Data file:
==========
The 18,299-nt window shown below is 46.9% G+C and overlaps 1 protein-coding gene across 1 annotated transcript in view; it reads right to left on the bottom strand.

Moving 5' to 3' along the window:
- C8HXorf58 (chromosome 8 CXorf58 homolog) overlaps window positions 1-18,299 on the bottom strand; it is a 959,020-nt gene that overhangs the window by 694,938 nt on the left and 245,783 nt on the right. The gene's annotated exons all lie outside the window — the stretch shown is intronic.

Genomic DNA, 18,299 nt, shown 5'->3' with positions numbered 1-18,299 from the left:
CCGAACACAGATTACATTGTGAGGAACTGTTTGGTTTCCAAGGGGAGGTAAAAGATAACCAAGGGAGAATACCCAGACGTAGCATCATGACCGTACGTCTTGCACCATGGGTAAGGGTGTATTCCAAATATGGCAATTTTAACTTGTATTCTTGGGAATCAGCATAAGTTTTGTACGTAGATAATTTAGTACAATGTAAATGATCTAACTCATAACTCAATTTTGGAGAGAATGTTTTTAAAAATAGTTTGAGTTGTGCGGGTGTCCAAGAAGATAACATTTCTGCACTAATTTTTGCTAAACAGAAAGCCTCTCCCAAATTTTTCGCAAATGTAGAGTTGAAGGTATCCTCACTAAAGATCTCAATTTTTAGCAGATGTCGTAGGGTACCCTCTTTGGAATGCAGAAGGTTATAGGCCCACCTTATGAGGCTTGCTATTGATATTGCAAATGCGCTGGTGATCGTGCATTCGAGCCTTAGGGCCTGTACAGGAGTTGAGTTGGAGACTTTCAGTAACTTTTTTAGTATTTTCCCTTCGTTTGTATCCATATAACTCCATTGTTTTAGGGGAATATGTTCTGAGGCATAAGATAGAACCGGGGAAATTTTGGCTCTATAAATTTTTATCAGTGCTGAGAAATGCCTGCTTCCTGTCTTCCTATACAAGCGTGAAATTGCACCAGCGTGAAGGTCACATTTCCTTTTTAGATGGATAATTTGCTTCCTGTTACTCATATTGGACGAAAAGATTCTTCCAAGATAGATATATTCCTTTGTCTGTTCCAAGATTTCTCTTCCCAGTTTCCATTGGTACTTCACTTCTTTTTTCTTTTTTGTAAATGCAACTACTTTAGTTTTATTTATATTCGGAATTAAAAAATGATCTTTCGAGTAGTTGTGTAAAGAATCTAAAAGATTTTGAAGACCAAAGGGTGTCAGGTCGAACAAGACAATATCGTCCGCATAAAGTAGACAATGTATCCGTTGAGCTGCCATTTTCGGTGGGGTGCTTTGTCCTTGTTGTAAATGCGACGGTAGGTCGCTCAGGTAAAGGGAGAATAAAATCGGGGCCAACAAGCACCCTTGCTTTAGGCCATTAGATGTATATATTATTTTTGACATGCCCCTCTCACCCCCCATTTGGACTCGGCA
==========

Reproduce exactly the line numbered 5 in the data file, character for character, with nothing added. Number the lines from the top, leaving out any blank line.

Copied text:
CCGAACACAGATTACATTGTGAGGAACTGTTTGGTTTCCAAGGGGAGGTAAAAGATAACCAAGGGAGAATACCCAGACGTAGCATCATGACCGTACGTCTTGCACCATGGGTAAGGGTGTATTCCAAATATGGCAATTTTAACTTGTATTCTTGGGAATCAGCATAAGTTTTGTACGTAGATAATTTAGTACAATGTAAATGATCTAACTCATAACTCAATTTTGGAGAGAATGTTTTTAAAAATAGTTTGAGTTGTGCGGGTGTCCAAGAAGATAACATTTCTGCACTAATTTTTGCTAAACAGAAAGCCTCTCCCAAATTTTTCGCAAATGTAGAGTTGAAGGTATCCTCACTAAAGATCTCAATTTTTAGCAGATGTCGTAGGGTACCCTCTTTGGAATGCAGAAGGTTATAGGCCCACCTTATGAGGCTTGCTATTGATATTGCAAATGCGCTGGTGATCGTGCATTCGAGCCTTAGGGCCTGTACAGGAGTTGAGTTGGAGACTTTCAGTAACTTTTTTAGTATTTTCCCTTCGTTTGTATCCATATAACTCCATTGTTTTAGGGGAATATGTTCTGAGGCATAAGATAGAACCGGGGAAATTTTGGCTCTATAAATTTTTATCAGTGCTGAGAAATGCCTGCTTCCTGTCTTCCTATACAAGCGTGAAATTGCACCAGCGTGAAGGTCACATTTCCTTTTTAGATGGATAATTTGCTTCCTGTTACTCATATTGGACGAAAAGATTCTTCCAAGATAGATATATTCCTTTGTCTGTTCCAAGATTTCTCTTCCCAGTTTCCATTGGTACTTCACTTCTTTTTTCTTTTTTGTAAATGCAACTACTTTAGTTTTATTTATATTCGGAATTAAAAAATGATCTTTCGAGTAGTTGTGTAAAGAATCTAAAAGATTTTGAAGACCAAAGGGTGTCAGGTCGAACAAGACAATATCGTCCGCATAAAGTAGACAATGTATCCGTTGAGCTGCCATTTTCGGTGGGGTGCTTTGTCCTTGTTGTAAATGCGACGGTAGGTCGCTCAGGTAAAGGGAGAATAAAATCGGGGCCAACAAGCACCCTTGCTTTAGGCCATTAGATGTATATATTATTTTTGACATGCCCCTCTCACCCCCCATTTGGACTCGGCA